If you've been on Ravelry, chances are you've seen designs by Angela Hahn. I'm worked with Angela a few times for some of my books and am always impressed by her ability to offer garments with a flattering fit and unique construction.
Angela has her first book coming out in April called Knitted Tanks and Tunic (Stackpole, 2018) available here - something long overdue for such a wonderful designer! Angela was kind enough to sit down with me and answer some questions and offer a giveaway for her new book...
Tanis Gray (TG): You have been designing for years, and I’ve been lucky enough to work with you. What pushed you to work on your first book?
Angela Hahn (AH): Tanis, you emailed me to accept my first submission to Vogue Knitting, back in October 2007-- I still remember how thrilled I was! I've contributed to several of your books over the years (Knitting Architecture, Cozy Knits, Wanderlust), and always thought it would be fun to do a book of all my own designs. But the idea for this book actually came from an editor working with Stackpole Books, Pam Hoenig, who contacted me in June of 2015. She had just completed a book of crochet patterns with Sandi Rosner, wanted to do a follow up with knitted patterns, saw my designer page on Ravelry, and liked my designs.
TG: What is it about tanks and tunics that made you dedicate a book to them?
AH: I loved Pam's idea of doing a book of sleeveless tops for several reasons. Because they work up so much faster than a sweater with sleeves. Because a simple top can be no more complicated to shape than a hat, and less work than a scarf or shawl. Also, because a tank is less knitting than a whole sweater, it's a great way to try out/showcase a complicated stitch pattern, colorwork, or an expensive yarn. And finally, tanks and tunics are versatile to wear-- they can be dressed up or down, layered, and even worked in a wool or wool-blend yarn for an office outfit, or a dressy holiday party.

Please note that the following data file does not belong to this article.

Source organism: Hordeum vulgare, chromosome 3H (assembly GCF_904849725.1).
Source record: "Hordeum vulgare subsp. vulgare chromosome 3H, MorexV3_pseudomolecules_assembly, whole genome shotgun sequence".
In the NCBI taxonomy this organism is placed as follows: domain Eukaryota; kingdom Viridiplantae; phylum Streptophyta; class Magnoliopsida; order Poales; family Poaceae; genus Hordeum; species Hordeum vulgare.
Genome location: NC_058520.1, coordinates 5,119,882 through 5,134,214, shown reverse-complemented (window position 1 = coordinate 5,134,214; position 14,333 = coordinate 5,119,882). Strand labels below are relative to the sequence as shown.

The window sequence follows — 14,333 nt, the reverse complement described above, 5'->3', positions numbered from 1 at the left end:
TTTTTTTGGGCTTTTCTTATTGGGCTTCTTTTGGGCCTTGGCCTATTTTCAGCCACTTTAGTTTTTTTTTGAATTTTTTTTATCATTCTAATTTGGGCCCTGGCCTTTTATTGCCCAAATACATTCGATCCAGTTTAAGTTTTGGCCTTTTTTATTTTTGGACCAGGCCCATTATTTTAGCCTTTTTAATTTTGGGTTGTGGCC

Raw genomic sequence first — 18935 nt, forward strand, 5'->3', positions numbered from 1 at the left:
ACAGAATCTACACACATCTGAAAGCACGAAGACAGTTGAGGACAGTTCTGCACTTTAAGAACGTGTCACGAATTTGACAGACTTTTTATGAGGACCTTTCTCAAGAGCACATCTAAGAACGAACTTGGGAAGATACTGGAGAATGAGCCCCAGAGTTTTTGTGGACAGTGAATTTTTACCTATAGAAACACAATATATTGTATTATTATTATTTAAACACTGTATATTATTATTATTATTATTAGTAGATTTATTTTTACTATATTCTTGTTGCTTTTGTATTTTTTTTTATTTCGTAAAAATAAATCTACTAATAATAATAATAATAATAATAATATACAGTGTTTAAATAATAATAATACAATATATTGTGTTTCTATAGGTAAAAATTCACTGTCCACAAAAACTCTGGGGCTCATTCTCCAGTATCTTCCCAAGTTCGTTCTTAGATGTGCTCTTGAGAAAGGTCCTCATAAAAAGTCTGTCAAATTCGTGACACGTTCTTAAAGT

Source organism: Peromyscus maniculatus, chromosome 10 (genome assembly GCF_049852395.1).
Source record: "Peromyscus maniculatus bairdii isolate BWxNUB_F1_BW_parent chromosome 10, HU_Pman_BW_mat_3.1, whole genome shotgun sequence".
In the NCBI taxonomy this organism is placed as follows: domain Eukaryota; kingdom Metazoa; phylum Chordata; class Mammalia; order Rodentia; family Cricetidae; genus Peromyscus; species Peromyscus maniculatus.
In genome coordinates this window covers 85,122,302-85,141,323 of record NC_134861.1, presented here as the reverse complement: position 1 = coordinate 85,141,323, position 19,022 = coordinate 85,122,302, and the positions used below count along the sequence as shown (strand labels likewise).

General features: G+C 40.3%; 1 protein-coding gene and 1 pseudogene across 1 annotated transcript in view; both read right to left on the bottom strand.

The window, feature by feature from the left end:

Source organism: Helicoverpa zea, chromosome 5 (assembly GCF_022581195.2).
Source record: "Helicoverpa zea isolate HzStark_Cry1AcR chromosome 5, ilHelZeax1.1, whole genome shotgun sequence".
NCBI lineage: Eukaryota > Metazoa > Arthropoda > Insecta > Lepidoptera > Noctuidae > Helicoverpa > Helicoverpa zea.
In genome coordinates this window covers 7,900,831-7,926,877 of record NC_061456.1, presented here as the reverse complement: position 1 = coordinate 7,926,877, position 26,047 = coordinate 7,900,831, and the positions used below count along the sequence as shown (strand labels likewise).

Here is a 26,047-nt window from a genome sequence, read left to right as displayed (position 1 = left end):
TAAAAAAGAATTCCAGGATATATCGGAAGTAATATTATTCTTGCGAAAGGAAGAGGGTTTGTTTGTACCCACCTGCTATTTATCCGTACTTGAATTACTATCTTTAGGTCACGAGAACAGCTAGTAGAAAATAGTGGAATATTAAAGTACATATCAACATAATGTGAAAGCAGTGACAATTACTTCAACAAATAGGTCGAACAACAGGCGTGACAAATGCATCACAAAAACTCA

TG: Tell us about your publishing process - do you sketch first, swatch first, decide on yarns first?
AH: I love to find interesting and unusual stitch patterns, so I usually go to my collection of stitch dictionaries first, and flip through those looking for inspiration. Then I'll do a few swatches, and if I like them, I'll do a few sketches to try to determine how I might use that stitch in a garment.
TG: What did you like most about the publishing process? What was the most challenging?
AH: I really liked the steady work and being able to plan my schedule out months in advance. It was very different from doing magazine work, which as you know has much tighter deadlines! Another difference from magazine work was that I had creative control: I was able to choose all of the designs and all of the yarns, which was so much fun. For me the most challenging part is the publicity- I wouldn't exactly say that the prospect of book signings and trunk shows fills me with dread, but I'm not really looking forward to them either!
TG: Do you have a favorite technique? Your book has a little bit of everything with over 20 garments!